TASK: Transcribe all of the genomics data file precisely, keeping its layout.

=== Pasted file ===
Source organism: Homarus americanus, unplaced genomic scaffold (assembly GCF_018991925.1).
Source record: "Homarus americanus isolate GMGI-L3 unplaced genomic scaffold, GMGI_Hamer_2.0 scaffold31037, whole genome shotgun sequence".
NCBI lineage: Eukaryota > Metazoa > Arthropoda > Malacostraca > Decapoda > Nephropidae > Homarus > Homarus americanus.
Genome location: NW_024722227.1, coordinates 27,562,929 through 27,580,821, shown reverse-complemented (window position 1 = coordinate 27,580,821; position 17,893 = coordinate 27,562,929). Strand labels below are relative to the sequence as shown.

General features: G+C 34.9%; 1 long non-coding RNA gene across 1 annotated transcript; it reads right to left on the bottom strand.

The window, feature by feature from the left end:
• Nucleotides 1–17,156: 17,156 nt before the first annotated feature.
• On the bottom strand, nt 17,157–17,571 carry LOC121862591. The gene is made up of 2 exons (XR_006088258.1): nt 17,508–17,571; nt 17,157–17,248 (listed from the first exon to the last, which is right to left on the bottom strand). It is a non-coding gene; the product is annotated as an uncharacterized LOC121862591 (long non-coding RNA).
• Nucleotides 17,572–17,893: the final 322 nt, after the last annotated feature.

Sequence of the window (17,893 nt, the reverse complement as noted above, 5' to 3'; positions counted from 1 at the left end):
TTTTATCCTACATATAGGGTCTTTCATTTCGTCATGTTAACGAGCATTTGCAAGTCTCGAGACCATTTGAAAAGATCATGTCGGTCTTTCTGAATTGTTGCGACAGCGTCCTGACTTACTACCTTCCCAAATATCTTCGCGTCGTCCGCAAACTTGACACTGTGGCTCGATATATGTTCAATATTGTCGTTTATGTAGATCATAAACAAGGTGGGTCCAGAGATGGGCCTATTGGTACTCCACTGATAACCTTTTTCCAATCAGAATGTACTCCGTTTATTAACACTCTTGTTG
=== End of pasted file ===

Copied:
Source organism: Homarus americanus, unplaced genomic scaffold (assembly GCF_018991925.1).
Source record: "Homarus americanus isolate GMGI-L3 unplaced genomic scaffold, GMGI_Hamer_2.0 scaffold31037, whole genome shotgun sequence".
NCBI lineage: Eukaryota > Metazoa > Arthropoda > Malacostraca > Decapoda > Nephropidae > Homarus > Homarus americanus.
Genome location: NW_024722227.1, coordinates 27,562,929 through 27,580,821, shown reverse-complemented (window position 1 = coordinate 27,580,821; position 17,893 = coordinate 27,562,929). Strand labels below are relative to the sequence as shown.

General features: G+C 34.9%; 1 long non-coding RNA gene across 1 annotated transcript; it reads right to left on the bottom strand.

The window, feature by feature from the left end:
• Nucleotides 1–17,156: 17,156 nt before the first annotated feature.
• On the bottom strand, nt 17,157–17,571 carry LOC121862591. The gene is made up of 2 exons (XR_006088258.1): nt 17,508–17,571; nt 17,157–17,248 (listed from the first exon to the last, which is right to left on the bottom strand). It is a non-coding gene; the product is annotated as an uncharacterized LOC121862591 (long non-coding RNA).
• Nucleotides 17,572–17,893: the final 322 nt, after the last annotated feature.

Sequence of the window (17,893 nt, the reverse complement as noted above, 5' to 3'; positions counted from 1 at the left end):
TTTTATCCTACATATAGGGTCTTTCATTTCGTCATGTTAACGAGCATTTGCAAGTCTCGAGACCATTTGAAAAGATCATGTCGGTCTTTCTGAATTGTTGCGACAGCGTCCTGACTTACTACCTTCCCAAATATCTTCGCGTCGTCCGCAAACTTGACACTGTGGCTCGATATATGTTCAATATTGTCGTTTATGTAGATCATAAACAAGGTGGGTCCAGAGATGGGCCTATTGGTACTCCACTGATAACCTTTTTCCAATCAGAATGTACTCCGTTTATTAACACTCTTGTTG